Free, and freely from the heart...
I AGREE with Mr Daniel Chia that pro bono work should come from the heart ("Pro bono work should come from the heart"; last Monday) and that it is time for more to do pro bono work ("Time for more to do pro bono work"; last Tuesday).
I used to volunteer for the Law Society of Singapore's Pro Bono Services Office, providing assistance in the free legal clinics every Monday and Wednesday in the Northwest Community Development Council. There were about 16 to 17 cases at each session, and most of them were matrimonial and civil cases.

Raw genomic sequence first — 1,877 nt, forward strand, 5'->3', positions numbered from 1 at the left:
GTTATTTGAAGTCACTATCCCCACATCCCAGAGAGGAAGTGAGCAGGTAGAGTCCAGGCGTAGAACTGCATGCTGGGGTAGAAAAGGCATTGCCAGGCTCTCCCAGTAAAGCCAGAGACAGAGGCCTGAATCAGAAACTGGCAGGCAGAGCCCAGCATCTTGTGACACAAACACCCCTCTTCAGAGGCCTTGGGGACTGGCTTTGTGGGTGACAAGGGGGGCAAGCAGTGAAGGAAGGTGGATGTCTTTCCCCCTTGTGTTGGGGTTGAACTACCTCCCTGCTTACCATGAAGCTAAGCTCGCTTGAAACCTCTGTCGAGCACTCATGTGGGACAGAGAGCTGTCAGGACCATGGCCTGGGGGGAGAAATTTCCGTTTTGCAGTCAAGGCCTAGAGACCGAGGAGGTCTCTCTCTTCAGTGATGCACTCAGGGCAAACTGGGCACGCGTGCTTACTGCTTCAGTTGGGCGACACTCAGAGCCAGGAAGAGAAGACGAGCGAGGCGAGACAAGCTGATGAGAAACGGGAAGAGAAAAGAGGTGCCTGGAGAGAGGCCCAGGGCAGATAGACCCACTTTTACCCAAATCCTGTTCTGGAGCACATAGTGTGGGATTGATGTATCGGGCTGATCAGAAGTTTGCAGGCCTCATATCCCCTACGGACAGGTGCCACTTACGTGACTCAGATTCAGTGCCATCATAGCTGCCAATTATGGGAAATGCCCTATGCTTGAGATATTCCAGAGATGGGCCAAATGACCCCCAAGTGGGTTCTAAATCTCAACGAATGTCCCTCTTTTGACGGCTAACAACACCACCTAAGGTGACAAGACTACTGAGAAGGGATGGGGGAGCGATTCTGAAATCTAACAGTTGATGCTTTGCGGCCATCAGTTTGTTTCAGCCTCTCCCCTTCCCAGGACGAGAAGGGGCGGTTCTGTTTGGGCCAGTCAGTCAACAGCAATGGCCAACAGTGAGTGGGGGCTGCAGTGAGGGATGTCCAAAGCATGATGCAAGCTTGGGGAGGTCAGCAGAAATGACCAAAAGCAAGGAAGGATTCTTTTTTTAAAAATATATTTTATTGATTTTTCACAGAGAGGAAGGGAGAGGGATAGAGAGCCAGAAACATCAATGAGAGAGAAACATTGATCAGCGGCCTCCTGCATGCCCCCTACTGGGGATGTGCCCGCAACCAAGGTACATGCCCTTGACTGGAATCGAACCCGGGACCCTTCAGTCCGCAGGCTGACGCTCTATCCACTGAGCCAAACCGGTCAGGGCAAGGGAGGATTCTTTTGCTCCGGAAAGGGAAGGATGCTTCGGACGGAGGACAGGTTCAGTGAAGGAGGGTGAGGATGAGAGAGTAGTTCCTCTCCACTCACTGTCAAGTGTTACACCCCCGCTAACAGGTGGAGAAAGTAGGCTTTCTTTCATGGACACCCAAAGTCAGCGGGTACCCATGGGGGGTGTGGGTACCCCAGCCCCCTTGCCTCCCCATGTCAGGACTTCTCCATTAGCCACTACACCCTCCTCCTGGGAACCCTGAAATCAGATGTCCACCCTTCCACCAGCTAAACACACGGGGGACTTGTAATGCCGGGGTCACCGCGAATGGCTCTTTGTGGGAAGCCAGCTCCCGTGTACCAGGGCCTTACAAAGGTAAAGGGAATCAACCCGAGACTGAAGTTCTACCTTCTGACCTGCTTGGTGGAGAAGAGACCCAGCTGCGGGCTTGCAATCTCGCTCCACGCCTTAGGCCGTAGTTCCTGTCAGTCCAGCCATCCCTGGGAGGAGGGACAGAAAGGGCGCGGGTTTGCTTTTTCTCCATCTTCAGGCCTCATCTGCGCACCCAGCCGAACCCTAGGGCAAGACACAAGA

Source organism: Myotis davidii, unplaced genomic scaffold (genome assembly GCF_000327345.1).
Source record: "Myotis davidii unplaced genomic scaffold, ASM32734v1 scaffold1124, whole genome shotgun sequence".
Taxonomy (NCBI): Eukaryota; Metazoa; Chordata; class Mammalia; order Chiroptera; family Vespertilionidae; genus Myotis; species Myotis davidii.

The clients come from low-income families; they earned below $2,000 per month and could not afford a lawyer. Though each client was given only 20 minutes with the pro bono lawyer, most of the clients were satisfied by the sessions.
I re-volunteered in early 2010 and was assigned to help with the Criminal Legal Aid Scheme, which involved interviews with walk-in clients and visits to the Changi Women's Prison and the Institute of Mental Health.
After the interviews, I wrote reports to assess whether the applicants that we interviewed deserved free legal aid. I feel a sense of satisfaction and achievement whenever a client is granted free legal aid.
Once, I accompanied a lawyer to the Changi Women's Prison to assist him with a Mandarin-speaking woman on drug-trafficking charges. Eventually, the charges were dropped and reduced to a lesser one. The eyes of the woman teared upon hearing the new charges.
Li Dan Yue (Ms)